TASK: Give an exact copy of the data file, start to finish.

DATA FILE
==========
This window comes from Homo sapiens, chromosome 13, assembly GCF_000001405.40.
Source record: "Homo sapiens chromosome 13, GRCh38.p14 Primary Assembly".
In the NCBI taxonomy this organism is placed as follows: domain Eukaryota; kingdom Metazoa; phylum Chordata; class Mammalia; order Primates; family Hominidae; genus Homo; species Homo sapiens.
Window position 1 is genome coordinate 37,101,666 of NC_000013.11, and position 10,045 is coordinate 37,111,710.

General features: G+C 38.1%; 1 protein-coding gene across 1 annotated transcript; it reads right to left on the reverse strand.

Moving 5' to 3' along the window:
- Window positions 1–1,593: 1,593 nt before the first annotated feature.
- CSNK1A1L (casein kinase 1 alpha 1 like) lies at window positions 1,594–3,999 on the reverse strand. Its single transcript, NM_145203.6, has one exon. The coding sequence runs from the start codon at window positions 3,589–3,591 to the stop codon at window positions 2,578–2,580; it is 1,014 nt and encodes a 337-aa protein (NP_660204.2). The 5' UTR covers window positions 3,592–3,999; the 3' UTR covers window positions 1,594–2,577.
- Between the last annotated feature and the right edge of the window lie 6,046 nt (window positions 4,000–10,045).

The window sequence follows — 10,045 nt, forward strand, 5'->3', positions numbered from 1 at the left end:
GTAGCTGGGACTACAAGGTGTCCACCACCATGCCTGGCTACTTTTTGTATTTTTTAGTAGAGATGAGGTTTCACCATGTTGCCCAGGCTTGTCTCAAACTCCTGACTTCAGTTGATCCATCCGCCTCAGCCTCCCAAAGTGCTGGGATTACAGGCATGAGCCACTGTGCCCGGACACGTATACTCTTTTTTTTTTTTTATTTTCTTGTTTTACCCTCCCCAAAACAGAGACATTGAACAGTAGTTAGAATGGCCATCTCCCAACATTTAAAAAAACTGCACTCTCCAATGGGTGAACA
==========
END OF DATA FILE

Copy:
This window comes from Homo sapiens, chromosome 13, assembly GCF_000001405.40.
Source record: "Homo sapiens chromosome 13, GRCh38.p14 Primary Assembly".
In the NCBI taxonomy this organism is placed as follows: domain Eukaryota; kingdom Metazoa; phylum Chordata; class Mammalia; order Primates; family Hominidae; genus Homo; species Homo sapiens.
Window position 1 is genome coordinate 37,101,666 of NC_000013.11, and position 10,045 is coordinate 37,111,710.

General features: G+C 38.1%; 1 protein-coding gene across 1 annotated transcript; it reads right to left on the reverse strand.

Moving 5' to 3' along the window:
- Window positions 1–1,593: 1,593 nt before the first annotated feature.
- CSNK1A1L (casein kinase 1 alpha 1 like) lies at window positions 1,594–3,999 on the reverse strand. Its single transcript, NM_145203.6, has one exon. The coding sequence runs from the start codon at window positions 3,589–3,591 to the stop codon at window positions 2,578–2,580; it is 1,014 nt and encodes a 337-aa protein (NP_660204.2). The 5' UTR covers window positions 3,592–3,999; the 3' UTR covers window positions 1,594–2,577.
- Between the last annotated feature and the right edge of the window lie 6,046 nt (window positions 4,000–10,045).

The window sequence follows — 10,045 nt, forward strand, 5'->3', positions numbered from 1 at the left end:
GTAGCTGGGACTACAAGGTGTCCACCACCATGCCTGGCTACTTTTTGTATTTTTTAGTAGAGATGAGGTTTCACCATGTTGCCCAGGCTTGTCTCAAACTCCTGACTTCAGTTGATCCATCCGCCTCAGCCTCCCAAAGTGCTGGGATTACAGGCATGAGCCACTGTGCCCGGACACGTATACTCTTTTTTTTTTTTTATTTTCTTGTTTTACCCTCCCCAAAACAGAGACATTGAACAGTAGTTAGAATGGCCATCTCCCAACATTTAAAAAAACTGCACTCTCCAATGGGTGAACA